Brita vs Pur water filters: And the flexibility of Jeet Kune Do…
Posted May 06 2010 5:07am
Jeet Kune Do has truly been an aspiration for many. Also known as 'the way of the intercepting fist', the philosophy apart from the martial arts discipline holds much fascination for everyone else except the 'purists' themselves.
The philosophy in itself is based on the sole example of water. In an interview with a Hong Kong television channel, he said: "Empty your mind. Be formless, shapeless like water. Now you put water into a cup, it becomes the cup. You put water into a bottle, it becomes the bottle. You put it into a teapot, it becomes the teapot. Now, water can flow, or it can crash! Be water, my friend." In short, water is flexible, and one must be flexible in order to learn this martial art form, and perhaps in living life to its fullest as well.
At another level, the flexibility of water can be understood as it is normally called the 'universal solvent'. Apart from being able to take any form, one can subject it to treatment in order to purify it (thanks to its flexibility yet again!).
One of these common methods is known as 'filtration' which uses a 'physical barrier' that only allows the fluid to pass through, while stopping individual particles (solids) that are a part of water as well.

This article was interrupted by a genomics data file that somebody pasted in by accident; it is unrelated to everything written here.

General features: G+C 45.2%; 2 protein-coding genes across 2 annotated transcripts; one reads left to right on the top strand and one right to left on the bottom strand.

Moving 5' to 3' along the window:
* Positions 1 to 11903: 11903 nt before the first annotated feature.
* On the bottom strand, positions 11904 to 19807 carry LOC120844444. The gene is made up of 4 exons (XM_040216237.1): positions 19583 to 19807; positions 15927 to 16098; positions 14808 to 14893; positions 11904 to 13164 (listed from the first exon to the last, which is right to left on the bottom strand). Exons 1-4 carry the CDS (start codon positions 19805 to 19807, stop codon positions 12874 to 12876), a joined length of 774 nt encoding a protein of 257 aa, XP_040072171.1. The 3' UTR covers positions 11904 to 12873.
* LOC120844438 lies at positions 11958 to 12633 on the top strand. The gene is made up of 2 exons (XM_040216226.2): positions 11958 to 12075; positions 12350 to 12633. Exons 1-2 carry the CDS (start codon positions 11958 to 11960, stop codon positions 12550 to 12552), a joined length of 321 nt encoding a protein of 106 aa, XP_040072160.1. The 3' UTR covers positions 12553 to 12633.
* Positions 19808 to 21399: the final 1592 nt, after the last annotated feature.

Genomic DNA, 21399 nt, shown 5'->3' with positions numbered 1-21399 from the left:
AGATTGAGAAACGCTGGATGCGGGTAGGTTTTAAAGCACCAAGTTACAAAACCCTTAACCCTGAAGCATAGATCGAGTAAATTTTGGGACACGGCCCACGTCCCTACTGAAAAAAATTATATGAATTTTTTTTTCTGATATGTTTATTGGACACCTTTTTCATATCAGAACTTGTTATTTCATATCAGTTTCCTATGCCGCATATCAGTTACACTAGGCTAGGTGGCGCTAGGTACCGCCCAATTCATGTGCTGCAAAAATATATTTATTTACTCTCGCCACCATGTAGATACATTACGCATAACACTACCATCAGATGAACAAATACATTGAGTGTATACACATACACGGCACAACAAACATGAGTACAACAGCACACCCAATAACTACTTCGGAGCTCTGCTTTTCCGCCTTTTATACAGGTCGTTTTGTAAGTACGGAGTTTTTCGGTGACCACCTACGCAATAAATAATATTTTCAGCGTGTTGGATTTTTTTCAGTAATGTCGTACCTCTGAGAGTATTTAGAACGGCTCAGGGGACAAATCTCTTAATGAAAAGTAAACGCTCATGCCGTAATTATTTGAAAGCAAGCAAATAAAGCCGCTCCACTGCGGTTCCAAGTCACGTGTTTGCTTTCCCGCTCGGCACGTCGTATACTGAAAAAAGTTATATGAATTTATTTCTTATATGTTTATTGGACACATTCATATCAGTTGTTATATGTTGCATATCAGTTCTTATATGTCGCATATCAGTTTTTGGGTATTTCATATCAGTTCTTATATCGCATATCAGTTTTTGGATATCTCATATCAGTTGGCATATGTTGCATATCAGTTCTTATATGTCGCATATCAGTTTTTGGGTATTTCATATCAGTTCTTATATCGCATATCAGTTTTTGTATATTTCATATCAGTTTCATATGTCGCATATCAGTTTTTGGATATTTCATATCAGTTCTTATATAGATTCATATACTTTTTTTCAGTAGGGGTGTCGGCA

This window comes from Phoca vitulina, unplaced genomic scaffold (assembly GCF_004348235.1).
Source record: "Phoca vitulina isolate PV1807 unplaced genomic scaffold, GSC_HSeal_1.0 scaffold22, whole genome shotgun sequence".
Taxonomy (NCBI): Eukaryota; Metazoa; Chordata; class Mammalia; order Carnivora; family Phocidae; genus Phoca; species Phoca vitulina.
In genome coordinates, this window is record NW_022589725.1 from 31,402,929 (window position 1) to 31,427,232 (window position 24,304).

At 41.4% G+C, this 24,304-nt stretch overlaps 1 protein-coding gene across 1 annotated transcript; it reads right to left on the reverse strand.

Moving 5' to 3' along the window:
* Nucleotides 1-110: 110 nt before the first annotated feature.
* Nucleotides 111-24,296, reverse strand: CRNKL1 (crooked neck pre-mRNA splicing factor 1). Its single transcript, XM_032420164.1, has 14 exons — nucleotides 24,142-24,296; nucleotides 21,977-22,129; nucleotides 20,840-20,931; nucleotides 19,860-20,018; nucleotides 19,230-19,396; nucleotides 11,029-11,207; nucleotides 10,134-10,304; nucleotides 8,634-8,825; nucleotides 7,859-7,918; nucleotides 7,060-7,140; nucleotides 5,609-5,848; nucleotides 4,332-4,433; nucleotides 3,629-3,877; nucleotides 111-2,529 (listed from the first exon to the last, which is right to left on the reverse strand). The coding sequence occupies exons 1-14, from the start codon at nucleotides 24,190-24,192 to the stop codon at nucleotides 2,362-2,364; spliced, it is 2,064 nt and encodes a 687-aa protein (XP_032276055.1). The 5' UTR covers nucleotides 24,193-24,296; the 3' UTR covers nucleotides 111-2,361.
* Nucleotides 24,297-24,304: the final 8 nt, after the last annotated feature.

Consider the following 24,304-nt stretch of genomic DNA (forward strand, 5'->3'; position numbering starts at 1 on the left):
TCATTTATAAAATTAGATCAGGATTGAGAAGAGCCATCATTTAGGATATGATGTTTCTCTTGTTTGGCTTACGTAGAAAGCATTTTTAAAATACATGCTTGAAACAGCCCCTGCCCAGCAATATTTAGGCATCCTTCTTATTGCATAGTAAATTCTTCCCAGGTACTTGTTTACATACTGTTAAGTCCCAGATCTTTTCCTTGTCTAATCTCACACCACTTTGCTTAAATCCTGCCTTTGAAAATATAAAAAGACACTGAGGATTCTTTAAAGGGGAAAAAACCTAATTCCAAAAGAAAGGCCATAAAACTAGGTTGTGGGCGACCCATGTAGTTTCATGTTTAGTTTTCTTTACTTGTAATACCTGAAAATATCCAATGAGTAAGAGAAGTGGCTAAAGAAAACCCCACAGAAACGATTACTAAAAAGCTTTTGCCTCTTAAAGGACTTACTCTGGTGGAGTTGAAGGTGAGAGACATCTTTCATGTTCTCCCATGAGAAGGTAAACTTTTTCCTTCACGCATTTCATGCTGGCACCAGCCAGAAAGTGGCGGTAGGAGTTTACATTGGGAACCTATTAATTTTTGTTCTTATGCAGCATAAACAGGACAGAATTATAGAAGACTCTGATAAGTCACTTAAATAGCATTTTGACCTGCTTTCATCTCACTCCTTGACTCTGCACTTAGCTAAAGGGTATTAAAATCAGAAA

Since clean drinking water has become a priority in today's world as its contaminated version is the cause of degeneration and disease, the use of water filters have become common place. To add to this, the human body requires almost 2 liters of water everyday, and so there's no doubt that obtaining clean water for drinking becomes more and more important in the world that is fast declining from environmental abuse.
There are several types of water filters that are available, and among the ones that are available, the Brita and Pur Water filters have recently come into the spotlight for their groundbreaking approach to water filter technology.
Brita vs Pur Water Filters
While the Brita Water Filter uses the Maxtra 4-step filtration, the Pur Water Filter uses their own 2 to 3-step filtration, in order to purify water for drinking whether at home or at work.
When it comes to the method that Brita uses, the first step involves pre-filtration that removes particles in normal tap water after which the ion exchange resin reduced levels of carbonate hardness. The next step involved in the filtration process is the treatment of water using activated carbon which eliminates substances that alter the taste and smell of tap water. Finally, a special fine mesh filter retains the 'filtrate', thus preparing clean water for drinking purposes. And these four steps are achieved by using the Maxtra cartridge that needs to be purchased.
The Pur Water filter technology uses a similar purification method (while calling their cartridge a 'filter'), except for the fact that their third step involves passing the water over natural minerals that makes the water taste better. This is after the second step which involves filtering the water using the carbon microfilter (which is the second step for the Brita filtration process as well).
It is really hard to distinguish as to which one is the better product as both of them use almost the same methods of filtration for pure drinking water, but if I had to make a personal choice, Pur water filter would be my choice because of their step number three using natural minerals.